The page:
This past March, Tesla CEO Elon Musk dubbed 2019 “the year of the solar roof.” In June, during the company’s annual shareholder meeting, he announced that Tesla was installing its solar roof in eight US states.
Then, just this week, Musk posted on Twitter that Tesla was aiming to produce around 1,000 solar roofs per week by the end of 2019.
“Spooling up production line rapidly,” he wrote in response to an inquiry from one of his more than 27 million Twitter followers. “Hoping to manufacture ~1000 solar roofs/week by end of this year.”
On its face the tweet seems unremarkable enough. However, as a number of news websites have pointed out, Musk recently signed an agreement with the US Securities and Exchange Commission (SEC). The agreement stipulates, among other things, that Musk obtain approval from one of his company’s securities lawyers prior to sharing any production numbers publicly that have not been shared before.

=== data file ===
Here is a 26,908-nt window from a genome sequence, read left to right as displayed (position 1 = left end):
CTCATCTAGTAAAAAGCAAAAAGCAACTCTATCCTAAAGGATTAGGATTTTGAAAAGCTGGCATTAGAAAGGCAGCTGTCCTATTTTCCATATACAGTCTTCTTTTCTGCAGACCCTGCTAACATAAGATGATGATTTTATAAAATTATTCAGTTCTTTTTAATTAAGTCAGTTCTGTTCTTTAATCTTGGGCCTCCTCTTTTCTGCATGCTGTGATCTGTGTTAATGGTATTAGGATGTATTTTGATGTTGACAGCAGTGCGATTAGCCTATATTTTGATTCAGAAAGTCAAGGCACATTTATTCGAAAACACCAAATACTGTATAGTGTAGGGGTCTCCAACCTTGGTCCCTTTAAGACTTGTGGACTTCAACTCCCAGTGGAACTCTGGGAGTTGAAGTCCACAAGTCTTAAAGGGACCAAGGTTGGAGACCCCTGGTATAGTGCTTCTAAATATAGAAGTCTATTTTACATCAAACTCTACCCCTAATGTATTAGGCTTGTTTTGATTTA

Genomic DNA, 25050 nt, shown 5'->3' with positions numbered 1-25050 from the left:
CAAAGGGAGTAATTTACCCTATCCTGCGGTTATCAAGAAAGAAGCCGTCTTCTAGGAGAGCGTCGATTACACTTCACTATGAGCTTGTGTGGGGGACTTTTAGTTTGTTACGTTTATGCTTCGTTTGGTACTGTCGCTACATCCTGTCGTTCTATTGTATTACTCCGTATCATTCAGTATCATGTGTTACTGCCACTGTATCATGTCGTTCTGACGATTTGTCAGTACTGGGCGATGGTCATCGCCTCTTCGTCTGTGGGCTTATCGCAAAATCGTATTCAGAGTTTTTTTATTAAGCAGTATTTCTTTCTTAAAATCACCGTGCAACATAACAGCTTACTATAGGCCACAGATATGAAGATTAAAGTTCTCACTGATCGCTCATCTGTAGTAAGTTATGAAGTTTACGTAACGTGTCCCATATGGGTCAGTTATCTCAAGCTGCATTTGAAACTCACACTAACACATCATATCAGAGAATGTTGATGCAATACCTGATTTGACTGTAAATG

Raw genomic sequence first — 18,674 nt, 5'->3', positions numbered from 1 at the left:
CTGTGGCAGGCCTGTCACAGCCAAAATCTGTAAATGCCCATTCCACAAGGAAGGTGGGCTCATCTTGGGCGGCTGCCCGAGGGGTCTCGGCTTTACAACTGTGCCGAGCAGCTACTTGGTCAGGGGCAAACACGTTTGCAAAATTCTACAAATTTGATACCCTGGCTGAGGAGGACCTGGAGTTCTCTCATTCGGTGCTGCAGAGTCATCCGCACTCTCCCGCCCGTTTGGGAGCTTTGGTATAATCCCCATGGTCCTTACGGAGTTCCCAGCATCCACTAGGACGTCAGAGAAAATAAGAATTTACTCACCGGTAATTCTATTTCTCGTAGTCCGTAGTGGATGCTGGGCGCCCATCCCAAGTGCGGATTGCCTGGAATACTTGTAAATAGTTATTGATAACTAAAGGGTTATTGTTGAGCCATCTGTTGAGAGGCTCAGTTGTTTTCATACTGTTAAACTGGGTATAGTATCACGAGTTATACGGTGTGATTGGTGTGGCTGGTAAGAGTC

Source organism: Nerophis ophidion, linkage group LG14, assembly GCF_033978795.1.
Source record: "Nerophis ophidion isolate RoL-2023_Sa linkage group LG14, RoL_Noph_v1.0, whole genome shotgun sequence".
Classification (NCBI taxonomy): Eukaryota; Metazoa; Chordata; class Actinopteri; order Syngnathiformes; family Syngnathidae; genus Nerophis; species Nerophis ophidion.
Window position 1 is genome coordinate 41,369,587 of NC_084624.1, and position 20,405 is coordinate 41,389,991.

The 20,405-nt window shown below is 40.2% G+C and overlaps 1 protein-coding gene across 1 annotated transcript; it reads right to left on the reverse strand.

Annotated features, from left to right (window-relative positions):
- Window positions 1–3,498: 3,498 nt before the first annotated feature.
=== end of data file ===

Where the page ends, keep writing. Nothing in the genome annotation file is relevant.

The agreement came about after the SEC claimed he had violated a settlement regarding previous tweets that (apparently falsely) indicated Tesla was preparing to go private.
The offending tweet that allegedly violated the settlement—and led to the recent SEC agreement—was posted in February and claimed that Tesla expected to make around half a million cars in 2019.
“Tesla made 0 cars in 2011,” Musk wrote on 20 February, “but will make around 500k in 2019.”
Now, in the wake of his solar roof tweet, people are questioning whether the SEC agreement has had the intended effect of reining in Musk’s behavior on social media. Tesla had not previously released any information about solar roof production numbers for 2019.
Bloomberg reports that the subject was not addressed in its second-quarter investor letter; nor was it mentioned by executives on a follow-up earning call.
According to the paper, Tesla personnel did not respond to questions about whether Musk got the required pre-approval, while SEC spokesperson Judy Burns declined to comment.